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exploring ambiguity via the "something-which-has" URI scheme

From: Sandro Hawke <sandro@w3.org>
Date: Thu, 01 May 2003 18:25:15 -0400
Message-Id: <200305012225.h41MPF1c014768@roke.hawke.org>
To: uri@w3.org
cc: Patrick.Stickler@nokia.com, GK@ninebynine.org, pat hayes <phayes@ai.uwf.edu>


I'm trying to see the difference between a name "not denoting" and a
name "having many interpretations" (as in Pat's recent mail [1]).
I've made up a new strawman URI scheme for this.  I'm going to skip
the detailed definition of this URI scheme and just discuss some
examples.  I think it'll make sense as we go.

[A] something-which-has:color='Red';def(color,http://example.com/color)

   This is a lousy URI.  Let's see why.

   Like all URIs it denotes something, and we don't have to know
   exactly what.  Humans and software can do useful things using it as
   an opaque logical constant, an opaque name.

   Like most URI schemes, the something-which-has URI scheme lets us
   do more than treat the URI as an opaque name.  It lets us see that the
   thing is red.  Or, more formally, that the following RDF triple
   (using "[A]" to stand for the big URI above) is true: 

       [A] <http://example.com/color> "Red".

   But this isn't very useful for a URI.  The information encoded in a
   URI should, among other things, help people reach a consensus of
   meaning about the URI.  With this (lousy) URI, it's quite likely
   people would form different ideas (if any) of what the thing was.
   It's not much more informative than a UUID or tag: URI, and yet it
   looks confusingly like it ought to be.

[B] <something-which-has:foaf_nick='DanC';defpre(foaf_,http://xmlns.com/foaf/0.1/)>

   This is somewhat better.  A person or computer which sees this URI
   knows it denotes something which has a foaf:nick of 'DanC'.  Many
   humans will either know that means Dan Connolly or know that they
   don't know who it is.

   It's a better URI than it might first appear.  It's far better than
   one using foaf_firstName='Dan' because so many FOAF aficianados use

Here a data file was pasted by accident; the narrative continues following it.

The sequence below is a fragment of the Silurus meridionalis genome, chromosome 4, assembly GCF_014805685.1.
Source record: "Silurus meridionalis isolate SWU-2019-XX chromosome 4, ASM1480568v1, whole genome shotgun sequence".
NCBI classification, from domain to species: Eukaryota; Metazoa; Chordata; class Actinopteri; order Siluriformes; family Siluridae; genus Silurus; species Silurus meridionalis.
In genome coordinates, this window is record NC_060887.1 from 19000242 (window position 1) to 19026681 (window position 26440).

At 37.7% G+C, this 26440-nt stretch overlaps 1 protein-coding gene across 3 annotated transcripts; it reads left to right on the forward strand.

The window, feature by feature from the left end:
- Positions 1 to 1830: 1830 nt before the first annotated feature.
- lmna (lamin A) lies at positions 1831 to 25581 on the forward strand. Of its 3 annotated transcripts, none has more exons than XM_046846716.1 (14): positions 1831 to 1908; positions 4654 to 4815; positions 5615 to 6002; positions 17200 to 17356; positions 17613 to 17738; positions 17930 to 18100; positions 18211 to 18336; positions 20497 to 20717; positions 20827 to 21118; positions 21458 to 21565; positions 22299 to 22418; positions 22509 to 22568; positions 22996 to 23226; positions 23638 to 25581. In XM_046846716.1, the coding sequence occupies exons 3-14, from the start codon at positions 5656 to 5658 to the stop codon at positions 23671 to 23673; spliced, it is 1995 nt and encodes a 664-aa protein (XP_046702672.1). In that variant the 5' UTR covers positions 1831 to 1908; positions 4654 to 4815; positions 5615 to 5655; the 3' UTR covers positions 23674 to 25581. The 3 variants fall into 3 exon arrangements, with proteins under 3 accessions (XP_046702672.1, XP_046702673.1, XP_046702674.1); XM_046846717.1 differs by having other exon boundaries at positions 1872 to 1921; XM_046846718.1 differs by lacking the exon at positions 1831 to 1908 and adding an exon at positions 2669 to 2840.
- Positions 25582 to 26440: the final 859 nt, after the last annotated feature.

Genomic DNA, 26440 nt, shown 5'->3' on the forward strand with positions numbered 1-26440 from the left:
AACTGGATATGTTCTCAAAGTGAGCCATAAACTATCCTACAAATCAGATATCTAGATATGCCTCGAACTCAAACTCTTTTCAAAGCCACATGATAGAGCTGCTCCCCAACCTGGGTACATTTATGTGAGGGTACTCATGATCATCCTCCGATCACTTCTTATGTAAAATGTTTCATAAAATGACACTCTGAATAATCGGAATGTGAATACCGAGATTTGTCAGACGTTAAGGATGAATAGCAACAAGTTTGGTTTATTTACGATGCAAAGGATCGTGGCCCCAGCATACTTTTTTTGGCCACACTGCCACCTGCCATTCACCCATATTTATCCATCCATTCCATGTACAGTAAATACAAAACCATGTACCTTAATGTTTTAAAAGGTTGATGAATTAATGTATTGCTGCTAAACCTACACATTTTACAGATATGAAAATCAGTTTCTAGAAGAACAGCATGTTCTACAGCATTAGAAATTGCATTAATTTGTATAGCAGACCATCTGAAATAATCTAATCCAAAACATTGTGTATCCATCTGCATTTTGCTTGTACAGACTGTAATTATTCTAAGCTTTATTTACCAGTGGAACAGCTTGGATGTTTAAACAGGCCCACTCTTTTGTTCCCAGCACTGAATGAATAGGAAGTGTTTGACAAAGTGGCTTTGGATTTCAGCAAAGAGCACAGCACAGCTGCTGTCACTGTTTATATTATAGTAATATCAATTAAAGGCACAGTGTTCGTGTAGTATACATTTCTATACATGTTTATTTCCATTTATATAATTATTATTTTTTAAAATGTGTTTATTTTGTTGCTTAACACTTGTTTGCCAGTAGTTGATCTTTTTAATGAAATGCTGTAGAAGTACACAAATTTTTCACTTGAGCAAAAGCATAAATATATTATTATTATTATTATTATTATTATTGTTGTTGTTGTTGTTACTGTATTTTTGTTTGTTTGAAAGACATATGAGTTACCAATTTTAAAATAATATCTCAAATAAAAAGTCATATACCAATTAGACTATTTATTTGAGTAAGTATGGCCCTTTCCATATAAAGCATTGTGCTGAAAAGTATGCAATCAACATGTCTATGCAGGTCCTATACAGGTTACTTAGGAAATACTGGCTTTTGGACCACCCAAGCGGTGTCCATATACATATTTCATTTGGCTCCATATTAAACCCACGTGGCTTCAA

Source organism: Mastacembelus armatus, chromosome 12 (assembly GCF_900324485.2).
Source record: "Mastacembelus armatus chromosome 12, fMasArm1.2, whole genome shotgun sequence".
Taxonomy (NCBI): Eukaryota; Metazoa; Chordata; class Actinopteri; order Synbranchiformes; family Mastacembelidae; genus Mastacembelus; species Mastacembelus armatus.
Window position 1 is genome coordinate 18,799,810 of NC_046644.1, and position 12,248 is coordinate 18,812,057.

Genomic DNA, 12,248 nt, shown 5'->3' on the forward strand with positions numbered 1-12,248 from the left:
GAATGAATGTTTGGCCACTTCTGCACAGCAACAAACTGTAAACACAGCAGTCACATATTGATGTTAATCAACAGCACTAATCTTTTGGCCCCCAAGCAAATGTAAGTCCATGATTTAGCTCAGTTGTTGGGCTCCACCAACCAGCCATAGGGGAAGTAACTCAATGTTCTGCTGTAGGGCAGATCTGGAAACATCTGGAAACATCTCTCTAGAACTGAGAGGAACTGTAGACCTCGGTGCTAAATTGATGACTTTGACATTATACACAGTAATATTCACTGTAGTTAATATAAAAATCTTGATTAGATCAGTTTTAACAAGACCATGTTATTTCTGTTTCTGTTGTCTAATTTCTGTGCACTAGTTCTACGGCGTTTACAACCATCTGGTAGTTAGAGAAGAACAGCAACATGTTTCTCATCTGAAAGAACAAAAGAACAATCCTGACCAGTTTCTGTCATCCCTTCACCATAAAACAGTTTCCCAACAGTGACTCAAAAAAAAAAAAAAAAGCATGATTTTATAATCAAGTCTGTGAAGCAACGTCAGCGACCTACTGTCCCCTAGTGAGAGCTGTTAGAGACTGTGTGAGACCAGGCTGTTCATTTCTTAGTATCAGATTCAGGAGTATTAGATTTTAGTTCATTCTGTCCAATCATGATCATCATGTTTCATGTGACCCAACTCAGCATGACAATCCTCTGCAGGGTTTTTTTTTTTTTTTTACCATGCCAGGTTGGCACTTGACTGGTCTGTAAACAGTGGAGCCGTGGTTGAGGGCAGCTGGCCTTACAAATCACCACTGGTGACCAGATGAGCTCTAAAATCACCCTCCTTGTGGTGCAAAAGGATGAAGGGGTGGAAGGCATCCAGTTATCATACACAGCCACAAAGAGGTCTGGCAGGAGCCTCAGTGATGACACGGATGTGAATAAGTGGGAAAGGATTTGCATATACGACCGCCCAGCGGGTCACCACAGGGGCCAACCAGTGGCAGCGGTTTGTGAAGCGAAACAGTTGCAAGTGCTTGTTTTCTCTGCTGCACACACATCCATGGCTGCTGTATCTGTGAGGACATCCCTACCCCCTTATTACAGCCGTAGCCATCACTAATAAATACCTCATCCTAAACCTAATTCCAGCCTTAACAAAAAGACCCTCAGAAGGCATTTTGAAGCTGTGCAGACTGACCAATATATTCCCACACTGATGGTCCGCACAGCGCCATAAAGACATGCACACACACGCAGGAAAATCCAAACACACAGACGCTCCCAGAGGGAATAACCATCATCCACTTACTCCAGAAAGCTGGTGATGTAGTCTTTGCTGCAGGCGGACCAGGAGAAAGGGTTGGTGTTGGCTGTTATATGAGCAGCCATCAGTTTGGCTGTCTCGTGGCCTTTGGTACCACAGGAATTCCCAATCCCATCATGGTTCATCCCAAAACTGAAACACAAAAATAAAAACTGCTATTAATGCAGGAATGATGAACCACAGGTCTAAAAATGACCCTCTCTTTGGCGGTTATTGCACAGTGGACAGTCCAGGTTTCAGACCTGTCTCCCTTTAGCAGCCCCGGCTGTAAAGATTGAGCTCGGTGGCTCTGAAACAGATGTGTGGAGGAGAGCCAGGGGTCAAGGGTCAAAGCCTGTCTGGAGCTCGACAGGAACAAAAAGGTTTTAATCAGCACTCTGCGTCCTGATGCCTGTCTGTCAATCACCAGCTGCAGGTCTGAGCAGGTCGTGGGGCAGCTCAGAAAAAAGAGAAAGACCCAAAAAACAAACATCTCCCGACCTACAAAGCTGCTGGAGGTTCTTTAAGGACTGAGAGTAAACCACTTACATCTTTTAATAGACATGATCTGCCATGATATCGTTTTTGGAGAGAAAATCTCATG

the freenode.net IRC network where Dan Connolly is registered as
   DanC.  But of course it's still kind of lousy; there may well be
   parts of the world that know FOAF and think of someone else as the
   thing nicknamed DanC.
   
[C] <something-which-has:foaf_mbox='connolly@w3.org';defpre(foaf_,http://xmlns.com/foaf/0.1/)>

   This is good.  FOAF defines mbox so that "there is (across time and
   change) at most one individual that ever has any particular value
   for foaf:mbox."  Here there is little chance of confusion, AND we
   have some useful additional information: the e-mail address of the
   denoted thing.  The FOAF comment text also makes it clear that the
   thing must be the kind of thing which can have a mailbox, but it
   doesn't name that class of things.  

   (I was hoping the FOAF ontology would give the owl:range of mbox as
   foaf:Person so that a machine could infer from this URI that it
   denoted a foaf:Person, but I guess FOAFers want to allow for other
   things with mailboxes.  That's reasonable enough.)

[D] <something-which-has:foaf_mbox='connolly@w3.org';foaf_nick='DanC';defpre(foaf_,http://xmlns.com/foaf/0.1/)>

   Now this is getting interesting.  
   
   [C] was already constrained by a foaf_mbox, an
   owl:InverseFunctionalProperty, on a literal string.  And [D] has
   the same property/value pair, so now a reasoner versed in RDF, OWL,
   FOAF, and something-which-has can conclude that [C] and [D] denote
   the same thing.

   But the use of [D] instead of [C] tells us that the thing also has
   foaf:nick "DanC".  Sometimes it doesn't matter.  To a
   something-which-has reasoner, these two RDF graphs are logically
   equivalent (they entail each other):

       # graph1
       <a> <b> [C].
       [C] foaf:mbox "DanC".

       # graph2
       <a> <b> [D].

   So why might you want to use [D] instead of [C]?  Because sometimes
   you want the extra information encoded in the URI.  Some protocols
   and formats have a space for a URI but not for an additional RDF
   Graph of information about that thing denoted by the URI.  I think
   there is also a trust/security issue, as in the recent thread on
   secure URIs.

I think there are some interesting directions to go next with this,
but I've made my basic point: we can have URIs that look quite
ambiguous and they still work with the RDF MT.  They denote one thing,
but you can't tell by looking at them what that thing is.  To go to
the extreme, you can perhaps never *really* know what thing is denoted
by a name, but this scheme makes it clear exactly which knowledge you
can glean from inspecting the name and which you need to learn from
elsewhere.

   -- sandro

 [1] http://lists.w3.org/Archives/Public/uri/2003Apr/0147.html
Received on Thursday, 1 May 2003 18:25:36 GMT

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